Navigating by the stars is not very common in these days of GPS-enabled cellphones, but if you want to enjoy the sky from an unfamiliar location, it is often useful to be able to orient yourself without relying on the omnipresent technological gadgets. In this case, by orient yourself, I simply mean to be able to tell which way is north just by finding a few easy-to-spot reference points in the sky.
The most obvious star to use to find north is Polaris (the north star). But Polaris isnt very bright, and without some reliable pointers, it would be quite unremarkable. It is, after all, only the 50th-brightest star in the sky.
Many of you know about the two stars at the dipper end of the Big Dipper (Duhbe and Merak part of the constellation Ursa Major) that point toward Polaris. But if you venture out right after dark to find the Dipper, you will see that it is near the western horizon, and if it isnt already obscured by trees or mountains from your location, it soon will be. The Dipper being low and hard to find just goes along with the changing of the seasons.
Fortunately, there is an equally recognizable constellation that is now rising that will help you find north Cassiopeia. This is the W-shaped constellation that is almost directly opposite Polaris from the Big Dipper. The points of the W aim toward Polaris.
If Durango were slightly farther north, both the Big Dipper and Cassiopeia would be truly circumpolar, meaning they never set. But even from our latitude, their motion in the sky gives the impression more of circling Polaris in a counterclockwise direction than of rising in the east and setting in the west. As Cassiopeia circles Polaris, it will be alternately oriented like a W, a 3, an M and finally an E, depending on the season and time of night.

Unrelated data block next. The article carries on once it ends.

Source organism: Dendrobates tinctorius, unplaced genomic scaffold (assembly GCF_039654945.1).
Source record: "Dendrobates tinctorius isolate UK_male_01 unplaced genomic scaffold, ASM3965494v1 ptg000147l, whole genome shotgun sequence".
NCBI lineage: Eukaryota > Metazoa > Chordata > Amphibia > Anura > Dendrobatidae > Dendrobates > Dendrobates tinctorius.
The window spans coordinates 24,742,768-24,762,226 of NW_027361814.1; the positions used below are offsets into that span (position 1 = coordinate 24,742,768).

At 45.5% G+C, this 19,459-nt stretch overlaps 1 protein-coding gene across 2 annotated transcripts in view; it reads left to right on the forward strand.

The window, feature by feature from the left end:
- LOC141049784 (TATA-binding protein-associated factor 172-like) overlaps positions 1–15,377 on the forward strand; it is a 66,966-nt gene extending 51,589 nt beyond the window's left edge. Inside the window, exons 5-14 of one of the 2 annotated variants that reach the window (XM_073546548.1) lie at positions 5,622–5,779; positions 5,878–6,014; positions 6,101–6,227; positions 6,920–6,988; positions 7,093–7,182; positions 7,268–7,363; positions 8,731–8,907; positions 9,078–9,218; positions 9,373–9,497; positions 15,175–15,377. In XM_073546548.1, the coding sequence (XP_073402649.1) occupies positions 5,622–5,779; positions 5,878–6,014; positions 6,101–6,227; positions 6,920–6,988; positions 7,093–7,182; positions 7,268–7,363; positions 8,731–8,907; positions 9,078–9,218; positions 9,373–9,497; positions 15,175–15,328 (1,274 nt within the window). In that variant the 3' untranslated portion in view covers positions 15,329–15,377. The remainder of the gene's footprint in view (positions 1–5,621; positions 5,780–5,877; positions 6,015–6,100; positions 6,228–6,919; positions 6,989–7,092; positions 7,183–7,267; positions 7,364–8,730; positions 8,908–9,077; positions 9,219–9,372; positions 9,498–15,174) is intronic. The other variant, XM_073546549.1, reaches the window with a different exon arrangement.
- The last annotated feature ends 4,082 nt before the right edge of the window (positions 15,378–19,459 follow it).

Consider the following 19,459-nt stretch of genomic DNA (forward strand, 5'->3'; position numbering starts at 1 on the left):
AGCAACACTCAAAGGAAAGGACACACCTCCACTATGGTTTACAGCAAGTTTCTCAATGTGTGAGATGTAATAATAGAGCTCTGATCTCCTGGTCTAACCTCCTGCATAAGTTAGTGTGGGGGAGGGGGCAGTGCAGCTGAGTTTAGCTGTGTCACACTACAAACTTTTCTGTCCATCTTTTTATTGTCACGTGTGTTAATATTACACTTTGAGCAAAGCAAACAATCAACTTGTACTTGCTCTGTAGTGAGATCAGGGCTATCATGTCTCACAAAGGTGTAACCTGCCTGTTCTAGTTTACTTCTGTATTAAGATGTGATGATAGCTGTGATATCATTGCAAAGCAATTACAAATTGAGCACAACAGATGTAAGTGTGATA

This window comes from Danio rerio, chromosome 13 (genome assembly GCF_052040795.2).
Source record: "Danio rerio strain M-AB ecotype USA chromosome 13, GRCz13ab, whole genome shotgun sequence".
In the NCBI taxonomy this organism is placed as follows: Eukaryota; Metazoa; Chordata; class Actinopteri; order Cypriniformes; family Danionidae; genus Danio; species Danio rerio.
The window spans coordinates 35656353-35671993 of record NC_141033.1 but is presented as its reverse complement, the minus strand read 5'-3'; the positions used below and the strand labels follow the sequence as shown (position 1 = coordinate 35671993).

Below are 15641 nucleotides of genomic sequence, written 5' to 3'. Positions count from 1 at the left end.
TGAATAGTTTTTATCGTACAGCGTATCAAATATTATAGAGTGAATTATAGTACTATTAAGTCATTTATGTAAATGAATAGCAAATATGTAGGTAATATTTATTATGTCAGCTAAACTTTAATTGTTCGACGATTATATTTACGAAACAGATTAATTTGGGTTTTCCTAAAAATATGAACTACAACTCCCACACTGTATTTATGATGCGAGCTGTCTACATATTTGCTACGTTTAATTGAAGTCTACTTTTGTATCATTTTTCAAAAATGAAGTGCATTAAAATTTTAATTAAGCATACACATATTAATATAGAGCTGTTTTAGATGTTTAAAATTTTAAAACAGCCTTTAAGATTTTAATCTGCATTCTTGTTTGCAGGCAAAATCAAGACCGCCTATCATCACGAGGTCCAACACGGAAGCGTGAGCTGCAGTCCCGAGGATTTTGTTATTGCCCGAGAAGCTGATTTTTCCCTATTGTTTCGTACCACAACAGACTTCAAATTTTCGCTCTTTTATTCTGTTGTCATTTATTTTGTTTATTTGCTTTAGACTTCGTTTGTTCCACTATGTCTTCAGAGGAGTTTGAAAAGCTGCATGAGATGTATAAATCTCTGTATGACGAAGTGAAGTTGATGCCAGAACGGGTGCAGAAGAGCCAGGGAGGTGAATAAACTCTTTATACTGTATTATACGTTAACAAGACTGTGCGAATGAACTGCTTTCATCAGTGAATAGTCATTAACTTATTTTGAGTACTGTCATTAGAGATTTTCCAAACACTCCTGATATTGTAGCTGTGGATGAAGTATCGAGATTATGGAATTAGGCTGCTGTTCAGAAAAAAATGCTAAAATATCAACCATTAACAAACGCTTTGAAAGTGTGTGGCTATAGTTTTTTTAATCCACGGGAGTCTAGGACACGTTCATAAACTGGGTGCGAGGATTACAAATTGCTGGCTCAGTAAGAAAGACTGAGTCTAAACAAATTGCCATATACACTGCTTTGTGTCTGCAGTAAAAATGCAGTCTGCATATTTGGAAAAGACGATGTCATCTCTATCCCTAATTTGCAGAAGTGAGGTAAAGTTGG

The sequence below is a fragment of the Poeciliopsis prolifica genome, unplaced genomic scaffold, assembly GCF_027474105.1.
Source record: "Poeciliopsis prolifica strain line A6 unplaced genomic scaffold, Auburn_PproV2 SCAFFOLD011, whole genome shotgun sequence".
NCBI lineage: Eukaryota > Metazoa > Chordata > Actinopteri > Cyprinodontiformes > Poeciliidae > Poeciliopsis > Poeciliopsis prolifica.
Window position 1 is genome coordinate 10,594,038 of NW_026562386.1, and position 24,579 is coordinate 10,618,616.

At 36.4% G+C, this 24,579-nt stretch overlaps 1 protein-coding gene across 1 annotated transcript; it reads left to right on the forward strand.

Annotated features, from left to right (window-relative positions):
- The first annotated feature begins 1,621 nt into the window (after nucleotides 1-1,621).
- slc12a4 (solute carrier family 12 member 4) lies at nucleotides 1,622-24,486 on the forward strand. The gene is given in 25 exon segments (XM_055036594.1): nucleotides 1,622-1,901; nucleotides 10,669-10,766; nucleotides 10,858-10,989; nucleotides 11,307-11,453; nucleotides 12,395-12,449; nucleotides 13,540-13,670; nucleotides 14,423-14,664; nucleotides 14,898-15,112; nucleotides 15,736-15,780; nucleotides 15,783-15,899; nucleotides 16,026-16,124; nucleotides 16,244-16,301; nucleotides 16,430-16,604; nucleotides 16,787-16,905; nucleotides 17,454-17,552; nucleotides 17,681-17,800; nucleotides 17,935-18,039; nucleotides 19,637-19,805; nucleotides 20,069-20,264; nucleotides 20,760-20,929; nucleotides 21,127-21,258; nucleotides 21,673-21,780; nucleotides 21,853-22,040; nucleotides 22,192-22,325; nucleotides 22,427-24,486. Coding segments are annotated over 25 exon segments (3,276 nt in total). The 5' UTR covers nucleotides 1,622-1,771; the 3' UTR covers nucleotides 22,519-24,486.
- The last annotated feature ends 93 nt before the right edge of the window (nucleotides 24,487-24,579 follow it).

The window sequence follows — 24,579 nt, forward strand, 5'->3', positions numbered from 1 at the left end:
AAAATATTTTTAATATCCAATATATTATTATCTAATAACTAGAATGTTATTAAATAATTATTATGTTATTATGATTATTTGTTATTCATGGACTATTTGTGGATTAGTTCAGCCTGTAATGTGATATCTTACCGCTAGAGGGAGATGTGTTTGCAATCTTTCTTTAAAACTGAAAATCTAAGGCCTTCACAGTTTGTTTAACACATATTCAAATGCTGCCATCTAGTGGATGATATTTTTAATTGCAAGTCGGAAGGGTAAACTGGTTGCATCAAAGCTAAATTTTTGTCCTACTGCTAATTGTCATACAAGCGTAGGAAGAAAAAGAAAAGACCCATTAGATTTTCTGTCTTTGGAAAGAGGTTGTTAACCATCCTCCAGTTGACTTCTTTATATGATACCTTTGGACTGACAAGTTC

For the next six months, while Ursa Major is low on the horizon to the north, Cassiopeia will be high and easily visible. These two constellations take turns being a night guide.
So for the next few months, if you are lost in the wilderness and need to find north without the Big Dipper and there arent any mossy trees around find Cassiopeia. (And youll get extra credit for a correct spelling.)
The bright star Arcturus, which has been mentioned in previous columns about color and magnitude, is setting in the west. Vega and the Summer Triangle, while still overhead, have now moved toward the west and will be gone from view in not too many weeks.
Cassiopeia is two to three fist-widths up from the horizon, and a similar angular distance to the right of Polaris. The points of the W are pointing left, (like a 3) toward Polaris. At 3 a.m., Cassiopeia will be very high in the sky, and the points will be aiming downward in more of an M configuration. Still pointing toward Polaris though.
Cassiopeia is a great constellation to view through binoculars. It falls right along the center of the Milky Way and contains numerous open clusters, including the Messier objects M52 and M103. This rich star field also includes nebulosities (glowing gases) that show up usually only in long-exposure photographs. Some of these nebulae, such as the Bubble Nebula (NGC 7635), and the Pacman Nebula (NGC 281), have been named much more recently than Cassiopeia.
Charles Hakes is an assistant professor in the physics and engineering department at Fort Lewis College and is director of the Fort Lewis Observatory.